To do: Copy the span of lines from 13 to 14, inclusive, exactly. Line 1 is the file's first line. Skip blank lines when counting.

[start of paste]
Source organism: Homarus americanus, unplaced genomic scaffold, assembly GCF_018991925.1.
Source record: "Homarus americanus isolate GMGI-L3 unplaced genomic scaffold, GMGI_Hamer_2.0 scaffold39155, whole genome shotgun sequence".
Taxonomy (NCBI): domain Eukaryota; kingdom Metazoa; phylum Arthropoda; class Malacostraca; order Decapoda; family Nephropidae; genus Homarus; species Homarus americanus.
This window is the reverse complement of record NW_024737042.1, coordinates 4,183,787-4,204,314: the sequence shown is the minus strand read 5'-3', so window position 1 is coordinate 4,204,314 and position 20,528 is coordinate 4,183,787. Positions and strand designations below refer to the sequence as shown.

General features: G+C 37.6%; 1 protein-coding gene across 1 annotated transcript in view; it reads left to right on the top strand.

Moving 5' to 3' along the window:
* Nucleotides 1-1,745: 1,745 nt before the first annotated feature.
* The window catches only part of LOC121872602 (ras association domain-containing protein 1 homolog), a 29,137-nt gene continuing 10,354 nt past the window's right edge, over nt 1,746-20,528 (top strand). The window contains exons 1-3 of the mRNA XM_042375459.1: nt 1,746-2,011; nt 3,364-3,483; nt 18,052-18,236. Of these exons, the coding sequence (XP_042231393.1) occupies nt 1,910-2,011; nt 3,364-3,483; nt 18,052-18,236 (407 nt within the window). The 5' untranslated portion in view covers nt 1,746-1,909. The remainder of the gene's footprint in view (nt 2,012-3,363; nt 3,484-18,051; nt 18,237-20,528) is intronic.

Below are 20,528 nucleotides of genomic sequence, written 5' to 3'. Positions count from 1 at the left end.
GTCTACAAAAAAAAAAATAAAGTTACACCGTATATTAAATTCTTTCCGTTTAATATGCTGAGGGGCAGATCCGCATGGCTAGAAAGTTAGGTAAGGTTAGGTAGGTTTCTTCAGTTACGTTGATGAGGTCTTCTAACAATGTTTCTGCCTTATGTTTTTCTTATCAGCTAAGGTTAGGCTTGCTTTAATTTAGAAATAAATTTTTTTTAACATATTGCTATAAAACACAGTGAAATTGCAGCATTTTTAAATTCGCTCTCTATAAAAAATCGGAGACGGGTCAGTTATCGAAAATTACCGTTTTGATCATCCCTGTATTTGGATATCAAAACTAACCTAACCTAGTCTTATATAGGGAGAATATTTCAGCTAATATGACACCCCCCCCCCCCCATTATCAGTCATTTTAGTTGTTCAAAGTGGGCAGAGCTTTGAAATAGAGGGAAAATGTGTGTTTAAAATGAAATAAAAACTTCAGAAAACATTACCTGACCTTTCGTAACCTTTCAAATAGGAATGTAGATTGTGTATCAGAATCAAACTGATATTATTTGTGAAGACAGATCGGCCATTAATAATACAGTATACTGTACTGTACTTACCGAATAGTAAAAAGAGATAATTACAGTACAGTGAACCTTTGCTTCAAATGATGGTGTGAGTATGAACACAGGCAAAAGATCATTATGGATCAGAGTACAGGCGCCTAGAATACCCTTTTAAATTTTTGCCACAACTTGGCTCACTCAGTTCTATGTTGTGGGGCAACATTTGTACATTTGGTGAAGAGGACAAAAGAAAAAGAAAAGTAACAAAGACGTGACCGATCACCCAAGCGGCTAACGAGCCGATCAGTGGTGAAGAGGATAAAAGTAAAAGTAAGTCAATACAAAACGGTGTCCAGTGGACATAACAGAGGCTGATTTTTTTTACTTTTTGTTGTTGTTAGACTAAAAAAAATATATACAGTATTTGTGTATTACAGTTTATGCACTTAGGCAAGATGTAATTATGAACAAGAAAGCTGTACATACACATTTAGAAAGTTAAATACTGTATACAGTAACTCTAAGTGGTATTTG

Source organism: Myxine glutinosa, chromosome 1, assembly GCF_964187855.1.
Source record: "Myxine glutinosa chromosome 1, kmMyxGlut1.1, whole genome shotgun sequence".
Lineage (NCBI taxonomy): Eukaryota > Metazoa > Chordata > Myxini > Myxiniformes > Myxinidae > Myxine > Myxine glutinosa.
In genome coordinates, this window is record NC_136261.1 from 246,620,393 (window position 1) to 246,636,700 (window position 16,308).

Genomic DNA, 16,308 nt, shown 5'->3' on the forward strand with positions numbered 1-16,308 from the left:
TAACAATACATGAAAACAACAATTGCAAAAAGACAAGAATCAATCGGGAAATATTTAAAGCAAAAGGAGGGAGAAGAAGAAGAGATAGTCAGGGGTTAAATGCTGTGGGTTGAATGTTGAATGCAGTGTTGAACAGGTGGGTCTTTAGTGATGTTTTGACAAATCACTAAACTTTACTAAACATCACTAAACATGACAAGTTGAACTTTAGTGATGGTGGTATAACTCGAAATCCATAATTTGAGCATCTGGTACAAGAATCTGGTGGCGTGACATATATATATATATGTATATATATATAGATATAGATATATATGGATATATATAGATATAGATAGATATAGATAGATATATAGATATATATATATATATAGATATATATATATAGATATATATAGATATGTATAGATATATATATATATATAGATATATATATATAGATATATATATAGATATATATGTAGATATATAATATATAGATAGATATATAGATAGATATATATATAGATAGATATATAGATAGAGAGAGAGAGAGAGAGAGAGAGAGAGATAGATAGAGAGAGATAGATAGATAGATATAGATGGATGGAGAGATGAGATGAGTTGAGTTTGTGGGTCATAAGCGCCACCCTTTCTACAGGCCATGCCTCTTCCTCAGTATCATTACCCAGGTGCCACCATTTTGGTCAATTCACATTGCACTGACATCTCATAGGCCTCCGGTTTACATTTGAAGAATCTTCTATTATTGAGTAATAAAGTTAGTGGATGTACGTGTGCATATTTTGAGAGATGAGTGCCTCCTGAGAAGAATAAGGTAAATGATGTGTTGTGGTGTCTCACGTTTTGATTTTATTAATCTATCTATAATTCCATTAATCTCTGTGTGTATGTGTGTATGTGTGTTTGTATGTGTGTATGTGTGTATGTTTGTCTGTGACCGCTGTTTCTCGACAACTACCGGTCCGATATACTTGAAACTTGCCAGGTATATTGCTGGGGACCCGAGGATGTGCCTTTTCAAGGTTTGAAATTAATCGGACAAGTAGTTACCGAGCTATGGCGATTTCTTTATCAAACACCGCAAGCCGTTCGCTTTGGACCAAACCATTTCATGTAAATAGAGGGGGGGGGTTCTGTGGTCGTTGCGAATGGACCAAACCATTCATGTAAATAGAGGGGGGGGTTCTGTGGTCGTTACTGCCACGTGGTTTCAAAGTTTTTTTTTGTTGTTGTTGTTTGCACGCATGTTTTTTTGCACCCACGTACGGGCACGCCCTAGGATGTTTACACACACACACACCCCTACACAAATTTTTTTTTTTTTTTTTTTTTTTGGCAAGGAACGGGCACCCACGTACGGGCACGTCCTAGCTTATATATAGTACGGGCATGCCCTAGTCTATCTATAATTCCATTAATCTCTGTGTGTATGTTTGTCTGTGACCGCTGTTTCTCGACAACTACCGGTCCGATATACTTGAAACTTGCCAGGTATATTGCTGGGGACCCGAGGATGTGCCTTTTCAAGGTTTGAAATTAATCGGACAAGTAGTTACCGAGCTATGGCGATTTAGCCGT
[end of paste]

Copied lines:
Lineage (NCBI taxonomy): Eukaryota > Metazoa > Chordata > Myxini > Myxiniformes > Myxinidae > Myxine > Myxine glutinosa.
In genome coordinates, this window is record NC_136261.1 from 246,620,393 (window position 1) to 246,636,700 (window position 16,308).